Difference between revisions of "The daylight is dying (Huub de Lange)"

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*{{CPDLno|17419}} [{{website|delange}}/4_Romantic_Poems_4_THE_DAYLIGHT_IS_DYING_(Huub_de_Lange).pdf {{extpdf}}] [{{website|delange}}/4_Romantic_Poems_4_THE_DAYLIGHT_IS_DYING_(Huub_de_Lange).mp3 {{extmp3}}]
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*{{CPDLno|17419}} [{{website|delange}}/Four_Romantic_Poems_4_THE_DAYLIGHT_IS_DYING_(Huub_de_Lange).pdf {{extpdf}}] [{{website|delange}}/Four_Romantic_Poems_4_THE_DAYLIGHT_IS_DYING_(Huub_de_Lange).mp3 {{extmp3}}]
 
{{Editor|Huub de Lange|2008-07-03}}{{ScoreInfo|A4|18|422}}{{Copy|Personal}}
 
{{Editor|Huub de Lange|2008-07-03}}{{ScoreInfo|A4|18|422}}{{Copy|Personal}}
 
:'''Edition notes:''' Includes piano-choral score and separate piano accompaniment score.
 
:'''Edition notes:''' Includes piano-choral score and separate piano accompaniment score.
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'''Published:''' 2008
 
'''Published:''' 2008
  
'''Description:''' #4 from ''[[4 Romantic Poems (Huub de Lange)|4 Romantic Poems]]'', recent settings of poems by Emily Dickinson, William Blake, Alice Stuart and A.B. Banjo Paterson
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'''Description:''' #4 from ''[[Four Romantic Poems (Huub de Lange)|Four Romantic Poems]]'', recent settings of poems by Emily Dickinson, William Blake, Alice Stuart and A.B. Banjo Paterson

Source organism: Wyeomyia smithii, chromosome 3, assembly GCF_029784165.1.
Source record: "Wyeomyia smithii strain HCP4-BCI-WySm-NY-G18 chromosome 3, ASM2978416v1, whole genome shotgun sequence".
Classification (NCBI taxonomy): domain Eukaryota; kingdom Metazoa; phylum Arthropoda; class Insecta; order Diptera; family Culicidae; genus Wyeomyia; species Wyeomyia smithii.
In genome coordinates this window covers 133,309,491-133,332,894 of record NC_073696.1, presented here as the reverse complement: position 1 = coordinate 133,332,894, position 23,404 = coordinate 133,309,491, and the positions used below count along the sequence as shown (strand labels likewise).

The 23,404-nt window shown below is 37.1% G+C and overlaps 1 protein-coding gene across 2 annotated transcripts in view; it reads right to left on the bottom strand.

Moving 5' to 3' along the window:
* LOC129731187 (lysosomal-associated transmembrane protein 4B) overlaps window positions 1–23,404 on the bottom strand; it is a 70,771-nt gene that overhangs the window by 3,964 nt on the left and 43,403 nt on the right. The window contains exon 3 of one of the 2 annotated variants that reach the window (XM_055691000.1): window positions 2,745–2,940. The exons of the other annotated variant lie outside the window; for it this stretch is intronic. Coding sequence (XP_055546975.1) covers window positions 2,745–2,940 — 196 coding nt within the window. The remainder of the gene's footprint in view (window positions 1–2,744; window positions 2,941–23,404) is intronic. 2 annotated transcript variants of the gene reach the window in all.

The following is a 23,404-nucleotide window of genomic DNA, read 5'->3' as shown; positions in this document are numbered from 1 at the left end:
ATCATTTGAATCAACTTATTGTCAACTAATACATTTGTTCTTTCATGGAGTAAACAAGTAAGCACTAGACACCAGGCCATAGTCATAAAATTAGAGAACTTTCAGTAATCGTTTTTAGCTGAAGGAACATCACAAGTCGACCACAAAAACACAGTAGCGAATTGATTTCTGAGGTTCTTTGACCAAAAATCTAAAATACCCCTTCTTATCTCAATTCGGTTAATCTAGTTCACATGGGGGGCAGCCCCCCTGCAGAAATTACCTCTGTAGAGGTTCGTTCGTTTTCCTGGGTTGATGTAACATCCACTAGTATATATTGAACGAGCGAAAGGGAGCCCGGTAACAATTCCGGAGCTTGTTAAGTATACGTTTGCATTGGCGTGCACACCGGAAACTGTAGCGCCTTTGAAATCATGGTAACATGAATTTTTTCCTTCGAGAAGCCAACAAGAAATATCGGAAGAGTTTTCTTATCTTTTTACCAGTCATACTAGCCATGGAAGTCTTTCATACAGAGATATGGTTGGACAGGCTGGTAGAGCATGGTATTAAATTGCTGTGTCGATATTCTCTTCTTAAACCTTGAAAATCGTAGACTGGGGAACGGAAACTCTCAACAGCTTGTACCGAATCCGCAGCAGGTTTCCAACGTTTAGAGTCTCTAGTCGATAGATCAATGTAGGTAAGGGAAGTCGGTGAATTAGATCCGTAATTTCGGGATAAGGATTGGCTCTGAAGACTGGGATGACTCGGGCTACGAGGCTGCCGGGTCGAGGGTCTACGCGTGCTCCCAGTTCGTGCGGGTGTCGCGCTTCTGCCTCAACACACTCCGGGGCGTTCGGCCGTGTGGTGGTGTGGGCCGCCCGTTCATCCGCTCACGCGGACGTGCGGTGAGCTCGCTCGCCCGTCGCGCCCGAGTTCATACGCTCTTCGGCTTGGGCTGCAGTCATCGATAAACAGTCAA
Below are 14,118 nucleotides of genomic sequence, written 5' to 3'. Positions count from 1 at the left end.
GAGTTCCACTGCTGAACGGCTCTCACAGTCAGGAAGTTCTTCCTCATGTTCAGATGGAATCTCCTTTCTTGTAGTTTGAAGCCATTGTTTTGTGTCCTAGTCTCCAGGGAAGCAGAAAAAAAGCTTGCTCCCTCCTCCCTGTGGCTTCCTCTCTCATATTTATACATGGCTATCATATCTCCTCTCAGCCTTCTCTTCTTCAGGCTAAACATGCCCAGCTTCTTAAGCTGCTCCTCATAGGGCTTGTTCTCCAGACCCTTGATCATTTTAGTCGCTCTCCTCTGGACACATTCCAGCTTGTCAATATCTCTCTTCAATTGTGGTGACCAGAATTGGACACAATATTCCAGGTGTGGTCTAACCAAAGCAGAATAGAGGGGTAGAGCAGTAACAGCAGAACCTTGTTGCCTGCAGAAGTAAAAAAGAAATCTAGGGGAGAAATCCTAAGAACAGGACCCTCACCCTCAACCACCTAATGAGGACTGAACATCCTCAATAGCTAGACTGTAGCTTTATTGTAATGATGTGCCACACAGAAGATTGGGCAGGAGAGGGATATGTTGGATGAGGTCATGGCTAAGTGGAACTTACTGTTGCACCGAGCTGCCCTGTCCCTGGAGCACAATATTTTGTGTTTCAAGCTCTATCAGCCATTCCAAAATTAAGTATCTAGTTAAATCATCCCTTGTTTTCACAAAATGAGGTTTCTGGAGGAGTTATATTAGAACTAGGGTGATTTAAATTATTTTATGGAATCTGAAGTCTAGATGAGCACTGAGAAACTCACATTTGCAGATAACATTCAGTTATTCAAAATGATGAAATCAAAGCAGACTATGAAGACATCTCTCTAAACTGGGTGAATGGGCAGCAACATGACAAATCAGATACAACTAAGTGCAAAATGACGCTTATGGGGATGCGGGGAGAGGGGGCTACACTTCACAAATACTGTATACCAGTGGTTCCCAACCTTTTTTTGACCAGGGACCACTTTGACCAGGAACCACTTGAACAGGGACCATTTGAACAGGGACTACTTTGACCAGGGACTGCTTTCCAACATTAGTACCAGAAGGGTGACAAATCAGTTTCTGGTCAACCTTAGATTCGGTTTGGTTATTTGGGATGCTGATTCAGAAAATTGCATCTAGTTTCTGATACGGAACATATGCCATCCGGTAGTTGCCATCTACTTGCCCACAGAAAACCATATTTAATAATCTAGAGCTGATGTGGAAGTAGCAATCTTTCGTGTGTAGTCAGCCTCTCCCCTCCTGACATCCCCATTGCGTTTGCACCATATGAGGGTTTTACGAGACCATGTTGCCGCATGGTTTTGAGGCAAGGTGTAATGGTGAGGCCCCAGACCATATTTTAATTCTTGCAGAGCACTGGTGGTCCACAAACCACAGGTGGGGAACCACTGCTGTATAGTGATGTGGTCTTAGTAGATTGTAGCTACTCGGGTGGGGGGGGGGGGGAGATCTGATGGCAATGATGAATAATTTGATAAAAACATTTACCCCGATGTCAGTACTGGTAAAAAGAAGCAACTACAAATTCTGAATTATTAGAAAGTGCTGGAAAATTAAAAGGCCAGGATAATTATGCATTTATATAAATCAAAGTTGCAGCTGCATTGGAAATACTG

'''External websites:'''
 
'''External websites:'''

Revision as of 09:39, 26 July 2016

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  • CPDL #17419:  Icon_pdf_globe.gif Icon_mp3_globe.gif
Editor: Huub de Lange (submitted 2008-07-03).   Score information: A4, 18 pages, 422 kB   Copyright: Personal
Edition notes: Includes piano-choral score and separate piano accompaniment score.

General Information

Title: The daylight is dying
Composer: Huub de Lange
Lyricist: A.B. Banjo Patersoncreate page

Number of voices: 4vv   Voicing: SATB
Genre: SecularPartsong

Language: English
Instruments: Piano

Published: 2008

Description: #4 from Four Romantic Poems, recent settings of poems by Emily Dickinson, William Blake, Alice Stuart and A.B. Banjo Paterson

External websites:

Original text and translations

English.png English text

The daylight is dying
Away in the west,
The wild birds are flying
in silence to rest;
In leafage and frondage
Where shadows are deep,
They pass to its bondage--
The kingdom of sleep
And watched in their sleeping
By stars in the height,
They rest in your keeping,
O wonderful night.
When night doth her glories
Of starshine unfold,
'Tis then that the stories
Of bush-land are told.

Unnumbered I told them
In memories bright,
But who could unfold them,
Or read them aright?
Beyond all denials
The stars in their glories,
The breeze in the myalls,
Are part of these stories.

The waving of grasses,
The song of the river
That sings as it passes
For ever and ever,
The hobble-chains' rattle,
The calling of birds,
The lowing of cattle
Must blend with the words.

Without these, indeed you
Would find it ere long,
As though I should read you
The words of a song
That lamely would linger
When lacking the rune,
The voice of a singer,
The lilt of the tune.

But as one halk-bearing
An old-time refrain,
With memory clearing,
Recalls it again,
These tales roughly wrought of
The Bush and its ways,
May call back a thought of
The wandering days;
And, blending with each
In the memories that throng
There haply shall reach
You some echo of song.